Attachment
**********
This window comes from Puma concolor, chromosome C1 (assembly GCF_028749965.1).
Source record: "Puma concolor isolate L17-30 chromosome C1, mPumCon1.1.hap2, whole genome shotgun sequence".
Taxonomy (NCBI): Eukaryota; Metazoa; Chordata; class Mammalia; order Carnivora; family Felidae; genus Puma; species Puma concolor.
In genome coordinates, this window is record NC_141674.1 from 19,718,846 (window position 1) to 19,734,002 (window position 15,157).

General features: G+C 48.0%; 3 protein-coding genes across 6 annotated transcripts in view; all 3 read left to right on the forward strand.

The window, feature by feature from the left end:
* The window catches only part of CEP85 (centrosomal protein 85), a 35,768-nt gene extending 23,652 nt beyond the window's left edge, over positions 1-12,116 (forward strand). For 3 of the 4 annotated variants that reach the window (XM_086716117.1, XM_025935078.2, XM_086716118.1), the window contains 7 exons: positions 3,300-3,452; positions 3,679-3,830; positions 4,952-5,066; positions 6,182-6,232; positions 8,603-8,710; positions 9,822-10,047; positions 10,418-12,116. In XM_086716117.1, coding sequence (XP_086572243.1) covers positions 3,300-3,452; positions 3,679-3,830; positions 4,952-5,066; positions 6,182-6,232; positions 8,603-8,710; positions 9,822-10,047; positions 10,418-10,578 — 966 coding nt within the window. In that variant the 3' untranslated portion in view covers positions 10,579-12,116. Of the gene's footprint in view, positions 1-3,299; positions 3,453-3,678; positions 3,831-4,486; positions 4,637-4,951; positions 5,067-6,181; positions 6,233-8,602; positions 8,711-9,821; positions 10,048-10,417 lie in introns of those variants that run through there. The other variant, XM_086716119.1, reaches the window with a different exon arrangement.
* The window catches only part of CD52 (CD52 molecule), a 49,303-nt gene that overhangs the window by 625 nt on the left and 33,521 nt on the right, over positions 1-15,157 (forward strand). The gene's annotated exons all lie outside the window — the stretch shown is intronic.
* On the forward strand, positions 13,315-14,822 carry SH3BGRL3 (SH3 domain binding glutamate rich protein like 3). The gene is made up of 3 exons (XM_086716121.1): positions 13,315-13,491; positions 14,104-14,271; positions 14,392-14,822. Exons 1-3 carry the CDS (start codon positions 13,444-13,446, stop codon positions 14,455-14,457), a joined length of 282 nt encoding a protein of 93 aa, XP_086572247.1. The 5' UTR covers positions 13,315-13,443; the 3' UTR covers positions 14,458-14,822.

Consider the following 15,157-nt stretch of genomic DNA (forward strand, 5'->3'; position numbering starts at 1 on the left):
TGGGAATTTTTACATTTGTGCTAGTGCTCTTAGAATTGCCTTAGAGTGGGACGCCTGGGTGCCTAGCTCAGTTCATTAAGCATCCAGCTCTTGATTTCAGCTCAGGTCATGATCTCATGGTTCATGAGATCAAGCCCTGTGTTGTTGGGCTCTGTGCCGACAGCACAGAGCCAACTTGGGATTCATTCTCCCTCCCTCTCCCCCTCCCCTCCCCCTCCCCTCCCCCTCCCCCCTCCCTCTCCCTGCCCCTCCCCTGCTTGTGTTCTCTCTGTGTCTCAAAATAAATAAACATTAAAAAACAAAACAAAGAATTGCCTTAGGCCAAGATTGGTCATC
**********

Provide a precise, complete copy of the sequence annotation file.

This window comes from Puma concolor, chromosome C1 (assembly GCF_028749965.1).
Source record: "Puma concolor isolate L17-30 chromosome C1, mPumCon1.1.hap2, whole genome shotgun sequence".
Taxonomy (NCBI): Eukaryota; Metazoa; Chordata; class Mammalia; order Carnivora; family Felidae; genus Puma; species Puma concolor.
In genome coordinates, this window is record NC_141674.1 from 19,718,846 (window position 1) to 19,734,002 (window position 15,157).

General features: G+C 48.0%; 3 protein-coding genes across 6 annotated transcripts in view; all 3 read left to right on the forward strand.

The window, feature by feature from the left end:
* The window catches only part of CEP85 (centrosomal protein 85), a 35,768-nt gene extending 23,652 nt beyond the window's left edge, over positions 1-12,116 (forward strand). For 3 of the 4 annotated variants that reach the window (XM_086716117.1, XM_025935078.2, XM_086716118.1), the window contains 7 exons: positions 3,300-3,452; positions 3,679-3,830; positions 4,952-5,066; positions 6,182-6,232; positions 8,603-8,710; positions 9,822-10,047; positions 10,418-12,116. In XM_086716117.1, coding sequence (XP_086572243.1) covers positions 3,300-3,452; positions 3,679-3,830; positions 4,952-5,066; positions 6,182-6,232; positions 8,603-8,710; positions 9,822-10,047; positions 10,418-10,578 — 966 coding nt within the window. In that variant the 3' untranslated portion in view covers positions 10,579-12,116. Of the gene's footprint in view, positions 1-3,299; positions 3,453-3,678; positions 3,831-4,486; positions 4,637-4,951; positions 5,067-6,181; positions 6,233-8,602; positions 8,711-9,821; positions 10,048-10,417 lie in introns of those variants that run through there. The other variant, XM_086716119.1, reaches the window with a different exon arrangement.
* The window catches only part of CD52 (CD52 molecule), a 49,303-nt gene that overhangs the window by 625 nt on the left and 33,521 nt on the right, over positions 1-15,157 (forward strand). The gene's annotated exons all lie outside the window — the stretch shown is intronic.
* On the forward strand, positions 13,315-14,822 carry SH3BGRL3 (SH3 domain binding glutamate rich protein like 3). The gene is made up of 3 exons (XM_086716121.1): positions 13,315-13,491; positions 14,104-14,271; positions 14,392-14,822. Exons 1-3 carry the CDS (start codon positions 13,444-13,446, stop codon positions 14,455-14,457), a joined length of 282 nt encoding a protein of 93 aa, XP_086572247.1. The 5' UTR covers positions 13,315-13,443; the 3' UTR covers positions 14,458-14,822.

Consider the following 15,157-nt stretch of genomic DNA (forward strand, 5'->3'; position numbering starts at 1 on the left):
TGGGAATTTTTACATTTGTGCTAGTGCTCTTAGAATTGCCTTAGAGTGGGACGCCTGGGTGCCTAGCTCAGTTCATTAAGCATCCAGCTCTTGATTTCAGCTCAGGTCATGATCTCATGGTTCATGAGATCAAGCCCTGTGTTGTTGGGCTCTGTGCCGACAGCACAGAGCCAACTTGGGATTCATTCTCCCTCCCTCTCCCCCTCCCCTCCCCCTCCCCTCCCCCTCCCCCCTCCCTCTCCCTGCCCCTCCCCTGCTTGTGTTCTCTCTGTGTCTCAAAATAAATAAACATTAAAAAACAAAACAAAGAATTGCCTTAGGCCAAGATTGGTCATC